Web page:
The media man could be replacing Elon Musk.
[Update]: Elon Musk has denied speculation about Murdoch replacing him as Tesla Chairman through his Twitter channel.
Media magnate James Murdoch has emerged as a front-runner to take over as chairman at Tesla following Elon Musk's recent ousting. Musk was ordered to step down by the Securities and Exchange Commission following a lawsuit, but was allowed to remain as CEO of the company he founded.
"The SEC also today charged Tesla with failing to have required disclosure controls and procedures relating to Musk’s tweets, a charge that Tesla has agreed to settle," said the SEC in a statement following its ruling. "The settlements, which are subject to court approval, will result in comprehensive corporate governance and other reforms at Tesla – including Musk’s removal as Chairman of the Tesla board – and the payment by Musk and Tesla of financial penalties."
Following the SEC's ruling, it was said that two independent replacements would be appointed in the chair roles. Murdoch is one name linked with these positions, although Musk has branded the speculation as "incorrect" on Twitter, responding to a report by the Financial Times. However, the BBC has reported Murdoch "as the favorite" to take the helm at Tesla.
Murdoch is currently a non-executive director on Tesla's board – a position he has held since last year – but other than that he isn't really known for his work in the automotive industry. Son of media mogul Rupert Murdoch, James Murdoch is currently serving as CEO for 21st Century Fox, although he set to depart from that role when the company transfers to Disney ownership. He also stepped down as chairman at Sky earlier this week after that business was sold to NBC Universal owner Comcast.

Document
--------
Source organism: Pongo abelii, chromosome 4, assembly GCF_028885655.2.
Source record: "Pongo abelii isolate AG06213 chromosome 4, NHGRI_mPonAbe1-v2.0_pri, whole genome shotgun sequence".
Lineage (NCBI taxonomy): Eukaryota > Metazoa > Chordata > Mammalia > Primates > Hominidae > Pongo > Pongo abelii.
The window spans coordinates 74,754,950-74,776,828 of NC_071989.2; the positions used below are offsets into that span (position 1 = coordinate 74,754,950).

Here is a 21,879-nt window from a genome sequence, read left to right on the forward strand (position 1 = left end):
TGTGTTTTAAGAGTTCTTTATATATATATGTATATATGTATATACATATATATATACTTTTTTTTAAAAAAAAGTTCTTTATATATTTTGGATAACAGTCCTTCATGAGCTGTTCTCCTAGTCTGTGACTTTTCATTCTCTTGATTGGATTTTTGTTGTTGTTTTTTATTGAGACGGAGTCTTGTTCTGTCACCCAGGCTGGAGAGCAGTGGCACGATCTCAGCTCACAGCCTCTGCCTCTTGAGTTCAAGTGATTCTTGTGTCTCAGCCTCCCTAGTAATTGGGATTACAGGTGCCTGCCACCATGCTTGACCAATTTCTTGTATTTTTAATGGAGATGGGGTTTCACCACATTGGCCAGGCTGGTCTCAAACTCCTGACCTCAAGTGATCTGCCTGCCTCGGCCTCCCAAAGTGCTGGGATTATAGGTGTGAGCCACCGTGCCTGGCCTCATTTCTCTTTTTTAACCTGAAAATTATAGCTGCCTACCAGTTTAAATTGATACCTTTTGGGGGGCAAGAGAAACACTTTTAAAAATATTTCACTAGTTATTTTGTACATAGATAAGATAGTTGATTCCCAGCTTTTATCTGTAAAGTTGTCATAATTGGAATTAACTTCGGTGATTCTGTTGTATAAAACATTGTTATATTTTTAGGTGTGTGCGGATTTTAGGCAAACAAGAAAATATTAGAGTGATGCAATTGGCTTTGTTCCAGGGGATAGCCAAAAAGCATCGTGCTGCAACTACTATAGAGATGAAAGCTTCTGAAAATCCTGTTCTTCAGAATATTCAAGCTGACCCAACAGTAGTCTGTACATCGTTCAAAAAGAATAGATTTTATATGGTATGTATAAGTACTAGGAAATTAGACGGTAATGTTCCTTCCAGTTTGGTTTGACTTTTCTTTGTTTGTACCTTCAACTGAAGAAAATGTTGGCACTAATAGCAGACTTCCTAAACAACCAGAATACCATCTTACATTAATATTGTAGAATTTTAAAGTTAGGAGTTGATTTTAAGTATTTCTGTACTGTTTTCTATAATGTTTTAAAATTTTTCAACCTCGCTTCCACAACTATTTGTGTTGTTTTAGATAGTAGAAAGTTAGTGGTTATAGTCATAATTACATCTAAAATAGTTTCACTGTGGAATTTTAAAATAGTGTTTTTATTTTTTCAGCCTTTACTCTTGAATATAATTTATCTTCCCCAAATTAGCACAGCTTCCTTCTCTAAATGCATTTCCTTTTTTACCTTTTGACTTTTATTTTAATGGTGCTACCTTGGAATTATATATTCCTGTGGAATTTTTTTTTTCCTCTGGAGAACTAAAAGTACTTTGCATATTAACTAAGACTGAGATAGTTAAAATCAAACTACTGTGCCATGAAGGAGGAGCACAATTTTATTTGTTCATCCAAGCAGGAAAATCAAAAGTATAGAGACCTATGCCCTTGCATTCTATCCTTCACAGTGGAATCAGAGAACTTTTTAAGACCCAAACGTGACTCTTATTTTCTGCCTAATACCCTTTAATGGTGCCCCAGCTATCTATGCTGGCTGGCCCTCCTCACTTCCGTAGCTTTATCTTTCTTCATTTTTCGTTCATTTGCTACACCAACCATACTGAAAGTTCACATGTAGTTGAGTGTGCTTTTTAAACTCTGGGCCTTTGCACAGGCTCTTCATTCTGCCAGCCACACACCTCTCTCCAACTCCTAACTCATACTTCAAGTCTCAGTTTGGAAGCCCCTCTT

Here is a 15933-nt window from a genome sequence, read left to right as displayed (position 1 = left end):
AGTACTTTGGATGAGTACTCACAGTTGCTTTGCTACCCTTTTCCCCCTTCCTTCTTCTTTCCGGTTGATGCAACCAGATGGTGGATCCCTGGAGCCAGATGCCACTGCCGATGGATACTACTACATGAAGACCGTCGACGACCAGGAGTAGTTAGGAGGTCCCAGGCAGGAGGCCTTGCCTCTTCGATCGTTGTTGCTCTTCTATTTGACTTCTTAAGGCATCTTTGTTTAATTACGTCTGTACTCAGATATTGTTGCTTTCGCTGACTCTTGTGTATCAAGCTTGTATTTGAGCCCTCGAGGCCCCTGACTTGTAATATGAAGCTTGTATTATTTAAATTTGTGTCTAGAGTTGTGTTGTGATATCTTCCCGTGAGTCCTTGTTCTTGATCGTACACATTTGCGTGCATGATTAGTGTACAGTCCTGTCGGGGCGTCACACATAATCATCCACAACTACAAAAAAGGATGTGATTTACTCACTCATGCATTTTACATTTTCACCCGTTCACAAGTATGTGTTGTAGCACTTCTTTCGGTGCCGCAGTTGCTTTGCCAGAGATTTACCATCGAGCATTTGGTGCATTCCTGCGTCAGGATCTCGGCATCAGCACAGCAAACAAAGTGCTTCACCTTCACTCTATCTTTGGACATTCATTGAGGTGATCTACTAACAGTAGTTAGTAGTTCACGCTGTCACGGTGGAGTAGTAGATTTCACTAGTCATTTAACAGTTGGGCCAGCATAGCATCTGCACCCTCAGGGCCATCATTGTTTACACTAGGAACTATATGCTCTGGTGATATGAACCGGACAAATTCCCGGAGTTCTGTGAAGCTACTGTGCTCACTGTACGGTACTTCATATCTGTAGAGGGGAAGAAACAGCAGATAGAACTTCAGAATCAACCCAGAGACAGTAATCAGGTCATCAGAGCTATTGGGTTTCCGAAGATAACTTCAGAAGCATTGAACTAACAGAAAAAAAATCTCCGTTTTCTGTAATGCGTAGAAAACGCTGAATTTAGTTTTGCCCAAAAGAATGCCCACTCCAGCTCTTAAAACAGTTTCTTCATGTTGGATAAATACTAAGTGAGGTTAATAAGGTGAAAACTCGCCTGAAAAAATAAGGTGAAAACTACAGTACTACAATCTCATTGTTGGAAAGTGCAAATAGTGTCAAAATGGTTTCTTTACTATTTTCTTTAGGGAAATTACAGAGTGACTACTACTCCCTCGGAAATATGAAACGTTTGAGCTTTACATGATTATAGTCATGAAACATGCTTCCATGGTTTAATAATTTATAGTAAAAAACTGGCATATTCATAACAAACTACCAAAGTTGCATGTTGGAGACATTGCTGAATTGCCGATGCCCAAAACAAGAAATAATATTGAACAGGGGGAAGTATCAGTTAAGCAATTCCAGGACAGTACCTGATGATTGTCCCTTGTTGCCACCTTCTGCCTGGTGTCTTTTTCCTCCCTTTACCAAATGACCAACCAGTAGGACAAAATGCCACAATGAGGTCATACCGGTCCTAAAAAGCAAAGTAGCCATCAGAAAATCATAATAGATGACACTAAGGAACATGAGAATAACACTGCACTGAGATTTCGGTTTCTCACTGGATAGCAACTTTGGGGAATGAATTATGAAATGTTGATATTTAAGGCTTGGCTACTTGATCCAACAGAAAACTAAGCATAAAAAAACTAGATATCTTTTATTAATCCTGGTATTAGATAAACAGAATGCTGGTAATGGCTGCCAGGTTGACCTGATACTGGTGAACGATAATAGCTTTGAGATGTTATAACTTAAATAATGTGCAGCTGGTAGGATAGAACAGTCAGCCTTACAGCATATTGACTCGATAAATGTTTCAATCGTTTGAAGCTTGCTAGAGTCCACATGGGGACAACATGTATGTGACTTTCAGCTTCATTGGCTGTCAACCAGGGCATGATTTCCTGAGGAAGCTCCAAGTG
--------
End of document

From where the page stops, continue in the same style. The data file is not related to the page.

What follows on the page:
Instead of Murdoch, Musk is thought to favor Antonio Gracias, according to Motor Authority. Gracias is an independent director at the Californian carmaker, and is also a key investor in the company. That, and his involvement with Musk's Space X business, could harm his chances though, while Murdoch's non-executive position should deem him independent enough for the role.
The Financial Times report that initially named Murdoch – citing a pair of anonymous sources – also confirmed that other names were being considered in addition to the British-born executive.